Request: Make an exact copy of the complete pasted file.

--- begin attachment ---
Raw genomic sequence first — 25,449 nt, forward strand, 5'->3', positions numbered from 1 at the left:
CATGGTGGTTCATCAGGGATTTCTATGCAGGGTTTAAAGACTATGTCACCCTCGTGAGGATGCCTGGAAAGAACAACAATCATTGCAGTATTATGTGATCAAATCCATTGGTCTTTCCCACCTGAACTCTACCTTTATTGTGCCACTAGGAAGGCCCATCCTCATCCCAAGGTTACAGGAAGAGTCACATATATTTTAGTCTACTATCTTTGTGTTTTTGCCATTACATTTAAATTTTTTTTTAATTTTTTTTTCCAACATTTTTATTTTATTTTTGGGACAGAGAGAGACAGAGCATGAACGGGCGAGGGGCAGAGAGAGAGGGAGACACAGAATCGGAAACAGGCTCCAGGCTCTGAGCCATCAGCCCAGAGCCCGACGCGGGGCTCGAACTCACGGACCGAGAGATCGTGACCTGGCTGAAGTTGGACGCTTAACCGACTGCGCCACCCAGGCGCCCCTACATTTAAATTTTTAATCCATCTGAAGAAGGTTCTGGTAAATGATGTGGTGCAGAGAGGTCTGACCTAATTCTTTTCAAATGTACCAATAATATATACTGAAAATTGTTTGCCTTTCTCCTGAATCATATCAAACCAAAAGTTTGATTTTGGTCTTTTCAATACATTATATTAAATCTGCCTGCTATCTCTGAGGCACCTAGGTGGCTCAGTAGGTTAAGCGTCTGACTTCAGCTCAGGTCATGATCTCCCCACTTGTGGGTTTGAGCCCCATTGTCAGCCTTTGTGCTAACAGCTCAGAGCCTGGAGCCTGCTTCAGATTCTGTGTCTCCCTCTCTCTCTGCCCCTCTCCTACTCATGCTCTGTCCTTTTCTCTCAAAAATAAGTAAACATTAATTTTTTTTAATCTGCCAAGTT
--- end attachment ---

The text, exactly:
Raw genomic sequence first — 25,449 nt, forward strand, 5'->3', positions numbered from 1 at the left:
CATGGTGGTTCATCAGGGATTTCTATGCAGGGTTTAAAGACTATGTCACCCTCGTGAGGATGCCTGGAAAGAACAACAATCATTGCAGTATTATGTGATCAAATCCATTGGTCTTTCCCACCTGAACTCTACCTTTATTGTGCCACTAGGAAGGCCCATCCTCATCCCAAGGTTACAGGAAGAGTCACATATATTTTAGTCTACTATCTTTGTGTTTTTGCCATTACATTTAAATTTTTTTTTAATTTTTTTTTCCAACATTTTTATTTTATTTTTGGGACAGAGAGAGACAGAGCATGAACGGGCGAGGGGCAGAGAGAGAGGGAGACACAGAATCGGAAACAGGCTCCAGGCTCTGAGCCATCAGCCCAGAGCCCGACGCGGGGCTCGAACTCACGGACCGAGAGATCGTGACCTGGCTGAAGTTGGACGCTTAACCGACTGCGCCACCCAGGCGCCCCTACATTTAAATTTTTAATCCATCTGAAGAAGGTTCTGGTAAATGATGTGGTGCAGAGAGGTCTGACCTAATTCTTTTCAAATGTACCAATAATATATACTGAAAATTGTTTGCCTTTCTCCTGAATCATATCAAACCAAAAGTTTGATTTTGGTCTTTTCAATACATTATATTAAATCTGCCTGCTATCTCTGAGGCACCTAGGTGGCTCAGTAGGTTAAGCGTCTGACTTCAGCTCAGGTCATGATCTCCCCACTTGTGGGTTTGAGCCCCATTGTCAGCCTTTGTGCTAACAGCTCAGAGCCTGGAGCCTGCTTCAGATTCTGTGTCTCCCTCTCTCTCTGCCCCTCTCCTACTCATGCTCTGTCCTTTTCTCTCAAAAATAAGTAAACATTAATTTTTTTTAATCTGCCAAGTT